The shrill starting horn squawked its goosed goose cry into the pre-dawn sky. In an unplanned but natural wave, the spectators lining the lake jumped, arms punctuating the air like startled waterbirds, before settling back to their perches. The first wave of swimmers -- depending on their level of confidence and expertise -- ran, dove or walked gingerly into the lake water. Moments later the water was roiling and boiling around the school of women.
Dry and standing on the beach, I was relieved to be a biker and not a swimmer on my three-woman triathlon team. I was even more relieved to be participating on a team and not as an individual in the event. As the name implies, a triathlon unfolds in three phases: a 1.5 mile swim, a 12 mile bike ride; and a 5k (3.2 miles) run. I reasoned that, given enough time, I could complete any of the three events. But all three back-to-back? No thanks.
Apparently others shared my sentiments. A couple of months earlier, a local group had managed to gather four teams of three women each to compete in the “Trek Women's Triathlon”: a swimmer, a biker and a runner. We were 12 of the nearly 1200 women who registered for the event. And we were a mixed bag.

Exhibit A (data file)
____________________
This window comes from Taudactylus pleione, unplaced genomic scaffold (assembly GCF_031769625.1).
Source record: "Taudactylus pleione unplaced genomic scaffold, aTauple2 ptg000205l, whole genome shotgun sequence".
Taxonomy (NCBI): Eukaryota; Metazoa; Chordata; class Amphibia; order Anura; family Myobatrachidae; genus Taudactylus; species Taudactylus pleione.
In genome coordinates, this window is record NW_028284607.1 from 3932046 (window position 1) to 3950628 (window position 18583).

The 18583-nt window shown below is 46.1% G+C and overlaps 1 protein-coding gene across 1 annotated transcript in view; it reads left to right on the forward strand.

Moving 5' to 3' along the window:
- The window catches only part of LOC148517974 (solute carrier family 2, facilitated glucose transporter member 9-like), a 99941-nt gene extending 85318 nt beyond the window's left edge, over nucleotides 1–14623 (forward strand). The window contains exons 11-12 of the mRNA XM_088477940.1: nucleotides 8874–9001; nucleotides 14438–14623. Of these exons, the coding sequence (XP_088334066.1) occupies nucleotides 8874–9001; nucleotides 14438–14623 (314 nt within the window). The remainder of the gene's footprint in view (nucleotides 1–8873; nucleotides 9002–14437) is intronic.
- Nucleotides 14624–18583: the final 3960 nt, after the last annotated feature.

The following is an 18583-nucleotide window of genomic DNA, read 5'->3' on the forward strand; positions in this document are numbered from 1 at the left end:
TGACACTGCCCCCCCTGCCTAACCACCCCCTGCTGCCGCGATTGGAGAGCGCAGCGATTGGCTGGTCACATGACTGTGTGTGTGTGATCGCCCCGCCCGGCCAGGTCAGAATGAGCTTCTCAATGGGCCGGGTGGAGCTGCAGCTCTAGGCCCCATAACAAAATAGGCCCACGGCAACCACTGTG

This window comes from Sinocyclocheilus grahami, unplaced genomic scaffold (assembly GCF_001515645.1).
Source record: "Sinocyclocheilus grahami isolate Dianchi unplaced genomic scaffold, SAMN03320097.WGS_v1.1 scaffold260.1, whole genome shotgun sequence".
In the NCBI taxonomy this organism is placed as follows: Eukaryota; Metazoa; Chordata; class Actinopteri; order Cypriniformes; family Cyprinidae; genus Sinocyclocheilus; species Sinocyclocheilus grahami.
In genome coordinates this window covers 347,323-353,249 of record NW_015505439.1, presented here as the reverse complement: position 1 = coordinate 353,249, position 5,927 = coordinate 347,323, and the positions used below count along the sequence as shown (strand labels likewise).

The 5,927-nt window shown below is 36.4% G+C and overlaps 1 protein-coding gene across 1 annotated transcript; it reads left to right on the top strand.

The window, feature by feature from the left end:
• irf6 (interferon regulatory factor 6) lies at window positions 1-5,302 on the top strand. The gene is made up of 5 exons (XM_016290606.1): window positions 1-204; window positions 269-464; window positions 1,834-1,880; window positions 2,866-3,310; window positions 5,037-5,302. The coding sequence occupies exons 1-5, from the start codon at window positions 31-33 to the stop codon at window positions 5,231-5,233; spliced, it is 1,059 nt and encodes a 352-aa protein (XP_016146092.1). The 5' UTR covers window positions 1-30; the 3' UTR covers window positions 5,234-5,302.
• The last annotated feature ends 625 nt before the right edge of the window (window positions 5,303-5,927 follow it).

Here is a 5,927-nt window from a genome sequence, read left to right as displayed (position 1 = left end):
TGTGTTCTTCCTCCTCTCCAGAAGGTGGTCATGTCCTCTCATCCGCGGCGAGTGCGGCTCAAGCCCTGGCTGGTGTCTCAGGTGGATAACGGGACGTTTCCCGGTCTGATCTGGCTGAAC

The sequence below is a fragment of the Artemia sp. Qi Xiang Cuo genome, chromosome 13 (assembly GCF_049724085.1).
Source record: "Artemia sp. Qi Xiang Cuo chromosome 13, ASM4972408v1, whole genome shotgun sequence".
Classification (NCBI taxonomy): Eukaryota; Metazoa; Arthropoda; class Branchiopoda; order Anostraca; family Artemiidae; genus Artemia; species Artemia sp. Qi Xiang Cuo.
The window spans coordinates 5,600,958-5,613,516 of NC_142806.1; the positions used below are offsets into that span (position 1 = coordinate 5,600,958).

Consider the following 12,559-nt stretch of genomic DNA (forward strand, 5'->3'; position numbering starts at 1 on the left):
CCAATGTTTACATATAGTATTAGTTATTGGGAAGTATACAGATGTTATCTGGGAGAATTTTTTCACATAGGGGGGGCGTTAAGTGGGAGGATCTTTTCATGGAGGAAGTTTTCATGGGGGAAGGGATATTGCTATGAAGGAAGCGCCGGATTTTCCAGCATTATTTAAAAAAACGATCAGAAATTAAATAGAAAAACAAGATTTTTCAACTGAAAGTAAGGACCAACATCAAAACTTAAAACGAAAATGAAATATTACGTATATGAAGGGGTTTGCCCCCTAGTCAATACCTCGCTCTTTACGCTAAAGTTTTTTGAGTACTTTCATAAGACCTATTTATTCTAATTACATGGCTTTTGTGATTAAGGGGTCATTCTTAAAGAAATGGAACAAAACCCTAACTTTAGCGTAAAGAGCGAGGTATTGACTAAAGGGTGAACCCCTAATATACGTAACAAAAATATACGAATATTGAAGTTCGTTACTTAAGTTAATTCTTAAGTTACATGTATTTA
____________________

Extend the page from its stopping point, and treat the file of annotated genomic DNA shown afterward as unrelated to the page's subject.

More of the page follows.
One of the women was a champion high school swimmer; several of us ran, biked or swam regularly; others played in tennis leagues. One woman got on a bike for the first time in her life; another was less than a year post major surgery; fully half of us were working mothers. All had signed on the bottom line and had already put out a lot of trash talk where many of the women
worked. Not a day passed without a reference to the race.
The place buzzed with bantering; boasts came from the most unlikely of egos. Before the ink was dry on the application, backing out was out of the question. So with the triathlon over a month away, exuberance reigned. Regardless of age, job, or
ability to talk trash, we were committed.